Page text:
“If you don’t get out there and define yourself, you’ll be quickly and inaccurately defined by others.”Michelle Obama, Becoming
Let me just start off by saying I understand the hype.
I never planned on reading this. I have often steered clear of non-fiction because I like to use reading to escape discover worlds different from our reality, not to be sucked back into real life. Furthermore, I was never really fascinated with the Obama’s or politics in general, so I didn’t think Michelle’s book would have a lasting impact on me.
I was so wrong.
This is not a story about politics, or a debate between the right and the left. Rather, this is a story of the first African-American first lady as she and her husband passionately tried to do what was best for the American people, all while raising a family and trying to stay true to their roots. Michelle writes in a way that makes you feel as if you are listening to a close friend tell a story. There isn’t a barrier between the reader and the author, and it is raw and authentic. Michelle was just an average girl, born in the south side of Chicago to a family of blue collar workers. Through this biography, she recalls how she has gotten to where she is, and it is fascinating.
This biography really humanizes the Obama’s and made me realize how their life was completely turned up-side-down. Suddenly, their every move was being recorded by the media. Michelle had to get permission to cut her hair, walk her dog, or even take her kids to school. These are aspects I don’t think about when I think about the first family, and really put everything into perspective. Not only that, she and Barack had the pressure of raising children in the White House, making sure they had as normal of a childhood as possible despite them always having social security with them. Reading about Sasha and Malia was definitely a highlight of this biography for me. It was interesting to read about how their life was similar to that of a normal teenager, but so different at the same time. But in reality, these girls had first boyfriends, senior proms, and college tours, just like other American teenagers.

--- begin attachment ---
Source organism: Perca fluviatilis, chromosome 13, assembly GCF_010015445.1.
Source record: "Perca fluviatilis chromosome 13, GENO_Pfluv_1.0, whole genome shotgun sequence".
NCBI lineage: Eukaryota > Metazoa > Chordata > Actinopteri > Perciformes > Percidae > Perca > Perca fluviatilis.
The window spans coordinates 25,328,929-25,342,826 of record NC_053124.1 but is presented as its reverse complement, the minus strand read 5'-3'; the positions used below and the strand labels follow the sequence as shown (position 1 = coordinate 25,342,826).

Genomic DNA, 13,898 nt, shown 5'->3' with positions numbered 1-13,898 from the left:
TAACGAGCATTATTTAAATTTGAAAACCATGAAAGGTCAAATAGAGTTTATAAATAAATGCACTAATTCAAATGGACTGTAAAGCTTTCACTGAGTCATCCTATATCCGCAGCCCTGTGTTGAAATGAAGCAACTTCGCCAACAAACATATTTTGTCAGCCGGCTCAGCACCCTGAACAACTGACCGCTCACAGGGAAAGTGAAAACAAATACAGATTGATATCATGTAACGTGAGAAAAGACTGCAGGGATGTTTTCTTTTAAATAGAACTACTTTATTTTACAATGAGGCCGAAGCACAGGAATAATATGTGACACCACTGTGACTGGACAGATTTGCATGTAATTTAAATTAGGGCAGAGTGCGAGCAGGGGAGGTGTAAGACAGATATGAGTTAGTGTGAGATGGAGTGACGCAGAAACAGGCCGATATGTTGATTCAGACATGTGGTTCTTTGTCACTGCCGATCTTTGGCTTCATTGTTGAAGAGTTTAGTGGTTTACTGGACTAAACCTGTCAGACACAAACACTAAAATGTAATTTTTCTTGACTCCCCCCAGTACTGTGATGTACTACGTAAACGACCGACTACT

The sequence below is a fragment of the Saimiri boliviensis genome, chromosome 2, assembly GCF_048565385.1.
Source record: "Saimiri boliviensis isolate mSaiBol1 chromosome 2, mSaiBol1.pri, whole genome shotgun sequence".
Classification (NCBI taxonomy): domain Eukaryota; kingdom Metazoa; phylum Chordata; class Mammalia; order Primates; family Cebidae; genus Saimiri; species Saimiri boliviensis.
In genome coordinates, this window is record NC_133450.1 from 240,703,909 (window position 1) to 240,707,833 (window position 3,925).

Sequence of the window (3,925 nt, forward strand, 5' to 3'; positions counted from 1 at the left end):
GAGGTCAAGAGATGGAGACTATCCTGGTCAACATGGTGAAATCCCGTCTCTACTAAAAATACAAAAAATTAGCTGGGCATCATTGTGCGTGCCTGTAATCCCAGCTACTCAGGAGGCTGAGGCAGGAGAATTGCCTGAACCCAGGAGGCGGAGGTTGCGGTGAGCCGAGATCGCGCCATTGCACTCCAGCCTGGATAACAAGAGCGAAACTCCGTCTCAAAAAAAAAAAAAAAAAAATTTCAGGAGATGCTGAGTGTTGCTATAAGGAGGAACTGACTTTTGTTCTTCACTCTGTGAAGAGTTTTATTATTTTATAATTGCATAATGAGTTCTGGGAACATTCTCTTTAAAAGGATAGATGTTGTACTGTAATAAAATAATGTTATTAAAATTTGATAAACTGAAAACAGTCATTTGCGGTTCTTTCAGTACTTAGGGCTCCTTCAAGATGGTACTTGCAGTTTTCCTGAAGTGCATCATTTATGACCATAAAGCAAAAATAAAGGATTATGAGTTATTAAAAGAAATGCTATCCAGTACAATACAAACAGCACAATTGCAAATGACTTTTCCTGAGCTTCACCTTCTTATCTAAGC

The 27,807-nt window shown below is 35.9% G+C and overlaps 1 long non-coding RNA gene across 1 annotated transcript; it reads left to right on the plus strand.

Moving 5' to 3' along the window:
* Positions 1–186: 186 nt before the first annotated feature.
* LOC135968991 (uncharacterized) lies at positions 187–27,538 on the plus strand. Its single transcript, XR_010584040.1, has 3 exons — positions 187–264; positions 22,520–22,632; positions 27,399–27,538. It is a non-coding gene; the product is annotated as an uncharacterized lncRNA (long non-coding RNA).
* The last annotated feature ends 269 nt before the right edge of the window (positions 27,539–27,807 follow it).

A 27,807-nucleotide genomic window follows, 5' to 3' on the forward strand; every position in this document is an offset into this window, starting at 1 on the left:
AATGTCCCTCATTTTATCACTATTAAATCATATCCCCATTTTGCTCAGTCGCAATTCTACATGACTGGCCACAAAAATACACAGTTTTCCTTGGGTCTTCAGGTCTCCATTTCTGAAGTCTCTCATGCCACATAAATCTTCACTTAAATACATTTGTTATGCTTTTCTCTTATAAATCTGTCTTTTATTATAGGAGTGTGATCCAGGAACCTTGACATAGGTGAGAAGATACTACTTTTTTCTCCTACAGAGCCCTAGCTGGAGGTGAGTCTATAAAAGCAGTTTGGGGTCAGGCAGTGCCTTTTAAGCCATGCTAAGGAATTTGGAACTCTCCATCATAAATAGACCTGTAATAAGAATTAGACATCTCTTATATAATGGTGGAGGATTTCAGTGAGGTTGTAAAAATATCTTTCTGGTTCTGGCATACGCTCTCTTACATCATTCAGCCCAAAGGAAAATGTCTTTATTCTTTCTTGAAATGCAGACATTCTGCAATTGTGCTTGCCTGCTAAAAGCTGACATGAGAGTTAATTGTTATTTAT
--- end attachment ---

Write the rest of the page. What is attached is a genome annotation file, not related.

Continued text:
This book also has difficult discussions about race and gender, leaving these issues on the forefront of people’s minds. At the same time, Michelle discusses these topics in a non-controversial way, just stating truth. Women deserve education. Children shouldn’t have to worry about being shot at school. African American families are not always broken. Americans should have access to fresh produce. People shouldn’t have to hear their president brag about assaulting women.
All in all, I really don’t have the words to properly describe the reading experience this book gave me. If available, I highly recommend the audiobook, as it is narrated by Michelle herself! This is definitely a book I believe everyone should read in their lifetime, whether you supported Barack Obama or not. This book is discusses matters of human decency, not politics. It has definitely made it on my list of my favorite books of all time.